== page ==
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Let $G$ be a group and $H\leq G$ be a subgroup of $G$ with index $n$ and $\mathbb{k}$ be a field with characteristic 0.

Let $V$ be a $m$-dimensional $\mathbb{k}$-vector space.

For a representation $\alpha\colon H\to \operatorname{GL}(V)$, we have the induced representation of $G$ $\beta\colon G\to \operatorname{GL}(V\otimes_\mathbb{k}\mathbb{k}^n)$.

Is it true that $\operatorname{Ker} \alpha=\operatorname{Ker} \beta$?

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up vote 1 down vote accepted

No, the kernels need not be equal. Take for example the field to be $\mathbb{C}$. In this case, the kernel of the induced representation is $$\bigcap_{g\in G}(\rm{ker}(\alpha))^g$$ which will not in general be all of the kernel of $\alpha$ (since the kernel of $\alpha$ need not be normal in $G$). Here, a superscript of $g$ is used to mean conjugation by $g$. (The proof of this is fairly easy, see for example Isaacs' Character Theory of Finite Groups lemma 5.11).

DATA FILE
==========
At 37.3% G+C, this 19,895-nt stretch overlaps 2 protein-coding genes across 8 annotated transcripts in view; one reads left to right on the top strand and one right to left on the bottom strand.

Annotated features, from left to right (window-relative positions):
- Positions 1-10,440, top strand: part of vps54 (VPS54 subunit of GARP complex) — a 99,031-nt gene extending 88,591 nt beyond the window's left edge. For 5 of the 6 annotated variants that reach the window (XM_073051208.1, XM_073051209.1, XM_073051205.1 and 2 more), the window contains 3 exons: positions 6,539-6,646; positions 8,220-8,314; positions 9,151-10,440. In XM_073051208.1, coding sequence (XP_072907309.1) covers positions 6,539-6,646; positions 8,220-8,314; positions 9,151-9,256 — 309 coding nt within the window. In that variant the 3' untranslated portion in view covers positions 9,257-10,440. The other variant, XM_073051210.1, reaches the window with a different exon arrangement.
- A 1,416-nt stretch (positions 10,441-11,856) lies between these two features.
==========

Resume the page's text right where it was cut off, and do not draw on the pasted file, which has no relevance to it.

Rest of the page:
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What is $\operatorname{Ker}(\alpha)^g$? – user60572 Feb 1 '13 at 16:49
@user60572 Edited to clarify. – Tobias Kildetoft Feb 1 '13 at 16:52
In particular, isn't it true that $\operatorname{Ker}\beta\leq \operatorname{Ker}(\alpha)^1\leq H$? – user60572 Feb 1 '13 at 18:08
Sorry, I somehow reversed the inclusion in my head. Yes, the kernel of the induced representation is indeed contained in the kernel of the representation of the smaller group. – Tobias Kildetoft Feb 1 '13 at 18:09

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